Certainty, Not Severity, of Punishment

Juvenile Law Center,

It seems like a long time ago, but in the punitive, get-tough-on-kids period of the early-to-mid 1990s, state legislators across the country asserted that being tried as adults would deter teens from committing crimes. Juvenile justice practitioners—and parents of teenagers—scoffed. Nevertheless, legislators claimed that policies that seemed to deter adults from offending would also work with kids.

The federal Office of Juvenile Justice and Delinquency Prevention has issued a Bulletin that debunks the deterrence thinking of that “kids are adults” era. “Studying Deterrence Among High-Risk Adolescents” (August 2015) reports on the Pathways to Desistance Study. Launched by the MacArthur Foundation Research Network on Adolescent Development and Juvenile Justice, the longitudinal Pathways study concludes that “among serious adolescent offenders” there was “no meaningful reduction in offending or arrests in response to more severe punishment.” (For certain types of offenders and offenses, a belief in certainty of punishment may provide a slight increase in deterrence.)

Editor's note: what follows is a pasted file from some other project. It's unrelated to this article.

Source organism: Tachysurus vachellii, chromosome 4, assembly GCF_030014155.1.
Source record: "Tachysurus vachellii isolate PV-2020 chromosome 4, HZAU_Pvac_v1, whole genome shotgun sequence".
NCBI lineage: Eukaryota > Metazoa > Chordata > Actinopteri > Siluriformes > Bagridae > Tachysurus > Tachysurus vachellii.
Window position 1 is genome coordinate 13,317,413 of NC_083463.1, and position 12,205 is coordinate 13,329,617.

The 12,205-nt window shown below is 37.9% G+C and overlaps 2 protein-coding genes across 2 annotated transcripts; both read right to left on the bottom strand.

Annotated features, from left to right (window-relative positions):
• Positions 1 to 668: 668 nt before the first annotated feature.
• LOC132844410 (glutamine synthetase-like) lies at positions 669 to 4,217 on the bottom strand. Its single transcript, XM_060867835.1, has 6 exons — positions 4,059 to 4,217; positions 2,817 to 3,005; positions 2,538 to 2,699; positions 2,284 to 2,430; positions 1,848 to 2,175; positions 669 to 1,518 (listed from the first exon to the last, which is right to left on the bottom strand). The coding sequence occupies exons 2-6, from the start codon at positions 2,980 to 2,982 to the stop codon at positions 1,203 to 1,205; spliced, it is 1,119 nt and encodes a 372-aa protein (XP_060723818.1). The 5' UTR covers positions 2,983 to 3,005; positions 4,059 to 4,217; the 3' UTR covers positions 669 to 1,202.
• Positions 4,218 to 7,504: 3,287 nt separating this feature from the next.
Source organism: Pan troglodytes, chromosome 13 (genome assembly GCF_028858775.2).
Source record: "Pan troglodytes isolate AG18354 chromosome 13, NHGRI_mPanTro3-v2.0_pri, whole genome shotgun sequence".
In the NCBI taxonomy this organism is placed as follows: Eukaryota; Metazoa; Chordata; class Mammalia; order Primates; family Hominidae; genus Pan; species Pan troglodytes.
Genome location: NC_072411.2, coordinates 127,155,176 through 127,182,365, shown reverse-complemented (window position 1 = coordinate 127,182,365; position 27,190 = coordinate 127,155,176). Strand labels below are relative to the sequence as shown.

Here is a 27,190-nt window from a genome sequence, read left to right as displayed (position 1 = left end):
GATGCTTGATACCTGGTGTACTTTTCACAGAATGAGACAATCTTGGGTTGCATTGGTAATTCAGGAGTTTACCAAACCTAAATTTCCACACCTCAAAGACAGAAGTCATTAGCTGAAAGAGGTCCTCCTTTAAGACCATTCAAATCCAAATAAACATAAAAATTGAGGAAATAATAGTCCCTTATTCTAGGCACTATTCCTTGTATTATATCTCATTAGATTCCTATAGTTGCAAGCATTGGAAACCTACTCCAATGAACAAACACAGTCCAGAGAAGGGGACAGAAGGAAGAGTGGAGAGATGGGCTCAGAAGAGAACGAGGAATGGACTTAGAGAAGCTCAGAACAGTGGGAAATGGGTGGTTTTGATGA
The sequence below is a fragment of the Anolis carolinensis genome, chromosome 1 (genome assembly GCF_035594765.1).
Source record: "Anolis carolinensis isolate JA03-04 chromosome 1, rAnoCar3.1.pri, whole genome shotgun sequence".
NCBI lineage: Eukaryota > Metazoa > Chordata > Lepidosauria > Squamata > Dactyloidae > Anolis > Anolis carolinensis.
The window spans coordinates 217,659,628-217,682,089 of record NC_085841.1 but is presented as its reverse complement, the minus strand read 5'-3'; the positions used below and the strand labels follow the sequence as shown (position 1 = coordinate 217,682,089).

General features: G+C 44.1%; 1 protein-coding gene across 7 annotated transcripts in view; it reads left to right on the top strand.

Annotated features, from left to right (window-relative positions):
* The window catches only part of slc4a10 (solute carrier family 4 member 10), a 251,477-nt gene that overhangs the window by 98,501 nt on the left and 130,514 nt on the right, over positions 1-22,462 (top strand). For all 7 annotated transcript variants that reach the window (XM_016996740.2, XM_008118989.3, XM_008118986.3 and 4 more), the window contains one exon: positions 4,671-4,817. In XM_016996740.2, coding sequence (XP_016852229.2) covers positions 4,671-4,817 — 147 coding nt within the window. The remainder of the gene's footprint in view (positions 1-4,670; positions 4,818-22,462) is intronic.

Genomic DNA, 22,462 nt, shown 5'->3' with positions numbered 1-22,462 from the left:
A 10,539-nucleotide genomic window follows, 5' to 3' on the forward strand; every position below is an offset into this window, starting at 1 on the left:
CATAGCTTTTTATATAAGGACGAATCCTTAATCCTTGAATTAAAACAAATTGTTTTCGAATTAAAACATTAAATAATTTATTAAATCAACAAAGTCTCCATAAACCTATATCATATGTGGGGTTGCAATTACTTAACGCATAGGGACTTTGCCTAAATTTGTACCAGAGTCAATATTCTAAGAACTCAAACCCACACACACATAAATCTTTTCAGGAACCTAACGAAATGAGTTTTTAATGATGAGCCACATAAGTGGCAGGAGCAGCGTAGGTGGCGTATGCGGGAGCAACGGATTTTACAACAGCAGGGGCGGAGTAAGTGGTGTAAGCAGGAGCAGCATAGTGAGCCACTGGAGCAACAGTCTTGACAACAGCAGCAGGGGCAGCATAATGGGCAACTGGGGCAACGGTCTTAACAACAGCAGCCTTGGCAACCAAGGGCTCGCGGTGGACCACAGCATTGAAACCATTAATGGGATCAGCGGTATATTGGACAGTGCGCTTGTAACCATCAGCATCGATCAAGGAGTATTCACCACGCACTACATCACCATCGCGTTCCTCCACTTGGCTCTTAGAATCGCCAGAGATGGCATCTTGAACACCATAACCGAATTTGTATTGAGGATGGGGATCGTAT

The Pathways study emerged from the Research Network whose findings on reduced culpability of adolescents led to the end of the juvenile death penalty and other severe adult sentences. The U.S. Supreme Court, when it ended the juvenile death penalty in Roper v. Simmons (2005), said:

As for deterrence, it is unclear whether the death penalty has a significant or even measurable deterrent effect on juveniles, as counsel for the [state] acknowledged at oral argument. . . .  [T]he absence of evidence of deterrent effect is of special concern because the same characteristics that render juveniles less culpable than adults suggest as well that juveniles will be less susceptible to deterrence. . . .

The Pathways findings support today’s bipartisan movement to reduce incarceration of adolescents. They are also the focus of Juvenile Law Center’s monograph, Ten Strategies to Reduce Juvenile Length of Stay, which draws from a 50-state review of state statutes, conversations with national stakeholders and decision-makers, and input from preeminent researchers and scholars in the field. Ten Strategies aims to start a deeper conversation about changing state policies that lead to long stays in juvenile facilities. Those policies not only have little impact on reducing youth crime, but may actually make it worse.

Read the study here.


Image credit: "341" by Elvert Barnes licensed under CC Attribution-Sharealike 2.0.